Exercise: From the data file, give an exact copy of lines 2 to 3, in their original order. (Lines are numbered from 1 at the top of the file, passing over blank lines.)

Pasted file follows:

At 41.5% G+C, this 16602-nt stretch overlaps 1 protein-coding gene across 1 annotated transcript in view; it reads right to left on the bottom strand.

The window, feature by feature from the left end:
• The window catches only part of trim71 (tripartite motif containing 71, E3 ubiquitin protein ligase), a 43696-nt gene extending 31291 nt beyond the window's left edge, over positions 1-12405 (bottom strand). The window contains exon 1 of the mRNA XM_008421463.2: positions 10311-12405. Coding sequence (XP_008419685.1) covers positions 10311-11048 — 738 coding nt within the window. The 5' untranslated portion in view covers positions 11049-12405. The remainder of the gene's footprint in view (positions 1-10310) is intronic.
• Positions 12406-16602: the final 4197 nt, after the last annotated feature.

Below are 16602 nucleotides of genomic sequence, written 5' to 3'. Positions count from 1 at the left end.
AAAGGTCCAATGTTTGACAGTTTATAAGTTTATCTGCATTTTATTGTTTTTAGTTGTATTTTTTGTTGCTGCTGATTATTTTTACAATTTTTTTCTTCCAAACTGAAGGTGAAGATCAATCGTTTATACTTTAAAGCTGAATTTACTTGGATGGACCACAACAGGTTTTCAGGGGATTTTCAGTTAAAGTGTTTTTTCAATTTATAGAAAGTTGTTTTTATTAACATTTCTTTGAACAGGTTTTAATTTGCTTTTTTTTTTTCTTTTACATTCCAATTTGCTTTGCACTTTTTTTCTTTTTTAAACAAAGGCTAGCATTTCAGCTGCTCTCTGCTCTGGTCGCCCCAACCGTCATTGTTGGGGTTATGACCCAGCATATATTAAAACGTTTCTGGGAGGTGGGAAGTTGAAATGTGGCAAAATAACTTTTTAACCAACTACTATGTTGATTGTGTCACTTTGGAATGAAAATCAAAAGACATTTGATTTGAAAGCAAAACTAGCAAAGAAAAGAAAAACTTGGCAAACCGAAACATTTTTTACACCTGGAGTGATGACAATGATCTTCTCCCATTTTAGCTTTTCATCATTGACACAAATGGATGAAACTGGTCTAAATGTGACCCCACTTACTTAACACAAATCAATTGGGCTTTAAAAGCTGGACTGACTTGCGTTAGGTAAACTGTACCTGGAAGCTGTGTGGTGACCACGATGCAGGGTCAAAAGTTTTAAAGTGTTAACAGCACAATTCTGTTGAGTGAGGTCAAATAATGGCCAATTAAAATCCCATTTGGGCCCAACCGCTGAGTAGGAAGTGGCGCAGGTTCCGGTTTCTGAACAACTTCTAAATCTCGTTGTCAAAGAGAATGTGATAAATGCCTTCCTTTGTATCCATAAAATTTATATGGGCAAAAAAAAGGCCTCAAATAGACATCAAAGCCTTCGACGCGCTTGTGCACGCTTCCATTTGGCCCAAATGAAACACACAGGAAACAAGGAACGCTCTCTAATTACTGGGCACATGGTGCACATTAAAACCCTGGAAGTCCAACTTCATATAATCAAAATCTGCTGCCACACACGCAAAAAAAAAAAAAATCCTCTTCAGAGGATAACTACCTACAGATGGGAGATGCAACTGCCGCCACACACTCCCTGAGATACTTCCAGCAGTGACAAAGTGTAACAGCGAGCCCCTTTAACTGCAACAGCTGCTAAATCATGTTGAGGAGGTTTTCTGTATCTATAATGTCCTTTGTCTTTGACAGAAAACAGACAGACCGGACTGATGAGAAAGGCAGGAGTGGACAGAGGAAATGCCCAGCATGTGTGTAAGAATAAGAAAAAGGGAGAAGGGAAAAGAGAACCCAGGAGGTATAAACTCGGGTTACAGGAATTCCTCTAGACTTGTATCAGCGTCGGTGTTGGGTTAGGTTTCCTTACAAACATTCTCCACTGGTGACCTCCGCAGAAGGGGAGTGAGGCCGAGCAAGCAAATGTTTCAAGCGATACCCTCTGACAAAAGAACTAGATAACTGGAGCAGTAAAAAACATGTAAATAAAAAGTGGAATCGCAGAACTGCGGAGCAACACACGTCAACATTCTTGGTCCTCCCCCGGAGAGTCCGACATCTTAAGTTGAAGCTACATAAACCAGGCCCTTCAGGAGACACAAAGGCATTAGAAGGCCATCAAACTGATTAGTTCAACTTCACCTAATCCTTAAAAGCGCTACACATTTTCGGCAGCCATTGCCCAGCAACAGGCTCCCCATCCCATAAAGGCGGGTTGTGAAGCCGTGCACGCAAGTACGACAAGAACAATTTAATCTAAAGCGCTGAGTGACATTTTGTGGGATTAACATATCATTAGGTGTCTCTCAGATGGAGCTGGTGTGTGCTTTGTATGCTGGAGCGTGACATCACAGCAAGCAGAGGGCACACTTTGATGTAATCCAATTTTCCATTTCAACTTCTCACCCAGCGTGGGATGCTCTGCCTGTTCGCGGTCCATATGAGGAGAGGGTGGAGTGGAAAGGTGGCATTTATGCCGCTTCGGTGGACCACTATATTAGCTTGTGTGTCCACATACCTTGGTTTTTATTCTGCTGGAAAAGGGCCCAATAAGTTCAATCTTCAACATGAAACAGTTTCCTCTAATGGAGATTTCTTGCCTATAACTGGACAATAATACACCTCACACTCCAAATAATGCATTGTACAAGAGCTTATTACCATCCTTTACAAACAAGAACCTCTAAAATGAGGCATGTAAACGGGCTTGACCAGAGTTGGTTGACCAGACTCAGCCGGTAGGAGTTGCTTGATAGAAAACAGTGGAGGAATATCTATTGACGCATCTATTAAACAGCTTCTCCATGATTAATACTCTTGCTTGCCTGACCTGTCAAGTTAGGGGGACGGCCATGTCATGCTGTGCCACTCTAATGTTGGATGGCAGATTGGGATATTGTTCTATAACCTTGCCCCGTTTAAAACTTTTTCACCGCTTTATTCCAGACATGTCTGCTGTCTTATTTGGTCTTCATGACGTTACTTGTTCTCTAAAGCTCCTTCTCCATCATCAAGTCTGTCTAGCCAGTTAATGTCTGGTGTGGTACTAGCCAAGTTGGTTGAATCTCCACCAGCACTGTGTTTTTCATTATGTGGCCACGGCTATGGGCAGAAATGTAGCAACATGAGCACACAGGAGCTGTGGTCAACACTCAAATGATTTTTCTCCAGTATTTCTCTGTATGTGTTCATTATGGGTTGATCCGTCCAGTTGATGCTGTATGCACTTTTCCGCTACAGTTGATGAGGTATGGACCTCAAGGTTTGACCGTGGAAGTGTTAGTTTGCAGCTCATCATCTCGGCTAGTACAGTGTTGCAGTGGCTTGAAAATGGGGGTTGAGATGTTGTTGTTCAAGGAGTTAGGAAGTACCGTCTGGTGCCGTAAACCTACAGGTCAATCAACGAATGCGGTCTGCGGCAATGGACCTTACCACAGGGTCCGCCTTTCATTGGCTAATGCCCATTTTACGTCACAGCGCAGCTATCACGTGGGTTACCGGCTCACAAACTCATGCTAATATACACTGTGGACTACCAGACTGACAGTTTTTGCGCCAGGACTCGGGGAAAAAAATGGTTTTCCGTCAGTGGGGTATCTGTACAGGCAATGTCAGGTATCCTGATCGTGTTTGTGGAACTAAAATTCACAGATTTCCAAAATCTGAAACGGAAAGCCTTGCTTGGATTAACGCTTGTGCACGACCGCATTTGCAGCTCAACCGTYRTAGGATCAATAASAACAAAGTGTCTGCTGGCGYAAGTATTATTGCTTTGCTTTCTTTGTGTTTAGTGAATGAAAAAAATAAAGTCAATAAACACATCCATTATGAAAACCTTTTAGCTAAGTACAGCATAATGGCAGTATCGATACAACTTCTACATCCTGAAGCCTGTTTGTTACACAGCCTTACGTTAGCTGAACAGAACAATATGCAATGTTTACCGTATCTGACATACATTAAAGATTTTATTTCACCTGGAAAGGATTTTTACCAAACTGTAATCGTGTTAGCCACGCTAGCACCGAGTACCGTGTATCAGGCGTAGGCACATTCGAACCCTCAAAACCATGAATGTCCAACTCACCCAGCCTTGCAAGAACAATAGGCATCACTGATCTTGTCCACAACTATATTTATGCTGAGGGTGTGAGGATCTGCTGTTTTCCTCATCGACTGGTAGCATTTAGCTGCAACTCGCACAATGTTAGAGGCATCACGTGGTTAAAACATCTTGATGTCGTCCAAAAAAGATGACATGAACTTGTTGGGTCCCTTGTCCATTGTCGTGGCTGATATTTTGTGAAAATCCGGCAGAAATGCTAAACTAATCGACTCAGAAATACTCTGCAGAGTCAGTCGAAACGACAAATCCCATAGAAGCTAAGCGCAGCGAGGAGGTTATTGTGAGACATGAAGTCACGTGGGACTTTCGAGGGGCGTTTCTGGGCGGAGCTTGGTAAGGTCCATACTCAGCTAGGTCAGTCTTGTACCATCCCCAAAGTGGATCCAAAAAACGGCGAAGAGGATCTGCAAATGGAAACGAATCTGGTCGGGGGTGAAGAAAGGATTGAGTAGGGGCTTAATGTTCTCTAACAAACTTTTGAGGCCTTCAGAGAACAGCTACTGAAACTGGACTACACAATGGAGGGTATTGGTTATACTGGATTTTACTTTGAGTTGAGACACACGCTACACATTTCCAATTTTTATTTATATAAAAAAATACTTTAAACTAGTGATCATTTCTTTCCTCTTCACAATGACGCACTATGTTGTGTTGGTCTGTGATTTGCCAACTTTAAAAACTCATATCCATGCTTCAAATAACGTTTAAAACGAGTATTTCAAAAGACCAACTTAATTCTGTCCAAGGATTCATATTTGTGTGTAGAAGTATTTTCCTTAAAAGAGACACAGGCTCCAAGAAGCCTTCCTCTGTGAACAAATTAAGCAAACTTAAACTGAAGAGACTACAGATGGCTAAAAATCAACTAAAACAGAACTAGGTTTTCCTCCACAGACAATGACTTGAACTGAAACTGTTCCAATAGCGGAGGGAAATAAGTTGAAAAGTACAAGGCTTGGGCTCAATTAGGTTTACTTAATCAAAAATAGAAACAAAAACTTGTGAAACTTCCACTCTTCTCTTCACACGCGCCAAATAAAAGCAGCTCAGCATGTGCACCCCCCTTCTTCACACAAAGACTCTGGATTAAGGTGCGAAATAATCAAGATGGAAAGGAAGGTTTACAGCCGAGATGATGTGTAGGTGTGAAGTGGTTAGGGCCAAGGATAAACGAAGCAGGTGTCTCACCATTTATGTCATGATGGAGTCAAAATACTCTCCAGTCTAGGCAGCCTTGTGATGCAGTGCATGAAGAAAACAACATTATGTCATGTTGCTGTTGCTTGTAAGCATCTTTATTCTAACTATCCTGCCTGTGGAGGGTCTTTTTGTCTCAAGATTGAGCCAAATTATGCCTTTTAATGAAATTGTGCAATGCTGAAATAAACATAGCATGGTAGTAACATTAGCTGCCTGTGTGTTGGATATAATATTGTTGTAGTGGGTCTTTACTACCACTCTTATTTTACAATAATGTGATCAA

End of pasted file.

The window, feature by feature from the left end:
• The window catches only part of trim71 (tripartite motif containing 71, E3 ubiquitin protein ligase), a 43696-nt gene extending 31291 nt beyond the window's left edge, over positions 1-12405 (bottom strand). The window contains exon 1 of the mRNA XM_008421463.2: positions 10311-12405. Coding sequence (XP_008419685.1) covers positions 10311-11048 — 738 coding nt within the window. The 5' untranslated portion in view covers positions 11049-12405. The remainder of the gene's footprint in view (positions 1-10310) is intronic.